Parents express mixed opinions on the schools vaccination campaign

A healthcare worker adminestiring COVID-19 vaccine in Amman. (File photo: Ameer Khalifeh/Jordan News)
AMMAN — The Ministry of Education resumed on Sunday its COVID-19 vaccination campaign for school students in grades 7–12 in cooperation with the Ministry of Health and the National Center for Security and Crisis Management. اضافة اعلان

The campaign began in the first semester of the 2021–2022 academic year after approval from the National Epidemiology Committee and the Ministry of Health, following extensive studies of the impact of the vaccine on children under 18 years. Although not mandatory, students were encouraged to get fully vaccinated as a measure that reduces infection rates among young people.

Spokesperson for the Ministry of Education Nabil Hanaqtah told Jordan News that the campaign was briefly paused due to the exams in most schools as well as the winter break. The campaign is carried out in close collaboration between the education and health ministries and covers all public and private schools. “While we do not have a specific target percentage that we want to reach, we are definitely of the belief that the more students choose to get vaccinated, the better we can control this pandemic and its impact.”

In an earlier statement, Najwa Qbeilat, the Education Ministry’s undersecretary for Administrative and Financial Affairs, said that the campaign aims to vaccinate 972,400 students across the country. So far, 72,445 students (17 percent of the campaign’s designated group) have received the first dose, and 24,422 students the two shots (12.7 percent of the campaign’s targeted group).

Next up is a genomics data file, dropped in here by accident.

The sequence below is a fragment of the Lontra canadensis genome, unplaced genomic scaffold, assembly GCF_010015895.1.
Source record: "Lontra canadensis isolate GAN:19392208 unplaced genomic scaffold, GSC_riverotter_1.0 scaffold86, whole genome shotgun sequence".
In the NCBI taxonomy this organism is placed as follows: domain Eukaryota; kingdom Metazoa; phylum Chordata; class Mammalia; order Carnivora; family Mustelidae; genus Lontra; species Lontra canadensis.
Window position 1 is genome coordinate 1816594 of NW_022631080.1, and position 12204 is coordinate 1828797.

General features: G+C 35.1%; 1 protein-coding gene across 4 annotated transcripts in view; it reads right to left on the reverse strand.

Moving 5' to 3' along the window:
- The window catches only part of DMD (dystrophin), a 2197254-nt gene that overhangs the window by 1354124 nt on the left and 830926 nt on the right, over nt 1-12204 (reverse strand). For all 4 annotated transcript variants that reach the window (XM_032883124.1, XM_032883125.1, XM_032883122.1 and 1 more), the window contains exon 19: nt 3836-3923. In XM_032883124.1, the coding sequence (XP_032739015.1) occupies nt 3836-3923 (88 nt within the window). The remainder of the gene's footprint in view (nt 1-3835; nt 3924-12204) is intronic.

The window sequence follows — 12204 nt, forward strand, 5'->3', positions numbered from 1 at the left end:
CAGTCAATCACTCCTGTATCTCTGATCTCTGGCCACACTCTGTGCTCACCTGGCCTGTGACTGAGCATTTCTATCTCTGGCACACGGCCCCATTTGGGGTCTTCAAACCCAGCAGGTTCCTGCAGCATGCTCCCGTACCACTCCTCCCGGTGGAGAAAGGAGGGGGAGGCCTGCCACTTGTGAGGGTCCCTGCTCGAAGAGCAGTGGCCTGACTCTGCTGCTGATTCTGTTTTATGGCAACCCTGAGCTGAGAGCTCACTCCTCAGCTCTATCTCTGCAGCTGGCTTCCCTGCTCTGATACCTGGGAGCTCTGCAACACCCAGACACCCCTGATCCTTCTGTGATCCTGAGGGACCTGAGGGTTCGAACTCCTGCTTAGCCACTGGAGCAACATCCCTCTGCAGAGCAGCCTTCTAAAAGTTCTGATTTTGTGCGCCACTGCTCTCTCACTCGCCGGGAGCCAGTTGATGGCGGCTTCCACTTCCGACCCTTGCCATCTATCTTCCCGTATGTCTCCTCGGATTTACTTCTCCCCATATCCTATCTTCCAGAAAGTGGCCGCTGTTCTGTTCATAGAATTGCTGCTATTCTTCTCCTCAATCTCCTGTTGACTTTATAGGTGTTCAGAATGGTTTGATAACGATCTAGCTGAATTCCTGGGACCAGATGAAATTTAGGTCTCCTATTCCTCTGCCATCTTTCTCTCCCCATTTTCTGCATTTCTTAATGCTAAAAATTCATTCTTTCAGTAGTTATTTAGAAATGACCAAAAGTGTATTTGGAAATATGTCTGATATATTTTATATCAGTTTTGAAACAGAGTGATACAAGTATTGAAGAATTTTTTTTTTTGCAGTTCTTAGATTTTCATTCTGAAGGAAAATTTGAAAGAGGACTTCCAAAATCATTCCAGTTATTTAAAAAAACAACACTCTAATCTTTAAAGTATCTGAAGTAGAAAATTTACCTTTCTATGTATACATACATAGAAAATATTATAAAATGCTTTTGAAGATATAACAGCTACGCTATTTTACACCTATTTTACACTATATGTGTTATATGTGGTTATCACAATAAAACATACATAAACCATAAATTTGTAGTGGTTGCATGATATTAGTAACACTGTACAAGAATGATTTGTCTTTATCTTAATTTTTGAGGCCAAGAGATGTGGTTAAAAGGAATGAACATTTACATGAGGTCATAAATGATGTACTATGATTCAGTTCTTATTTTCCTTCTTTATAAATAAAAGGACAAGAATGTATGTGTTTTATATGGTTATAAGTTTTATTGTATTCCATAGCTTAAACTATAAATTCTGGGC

Malak Shweikh, a Jordanian mother of four, who has one child in the seventh grade, and another in the 10th grade, told Jordan News that she is not in favor of vaccinating children under 18 years, and has decided not to vaccinate her two children. “I am hopeful that they will gain immunity against the virus, should they ever get infected. I think their bodies will be able to handle this.”  Shweikh believes that observing the health protocol is sufficient enough to reduce the spread of the virus.

Asila Al-Jaafari, a Jordanian mother of five, said that her son who is in 11th grade, has voluntarily opted to get vaccinated and that she let him decide for himself. She said that even though the campaign is not mandatory, “my son and I have realized that not getting vaccinated will create certain obstacles, like not being able to enter certain public places.” She said that they both felt that the incentives outweigh the disadvantages, and this is why her son decided to get vaccinated.

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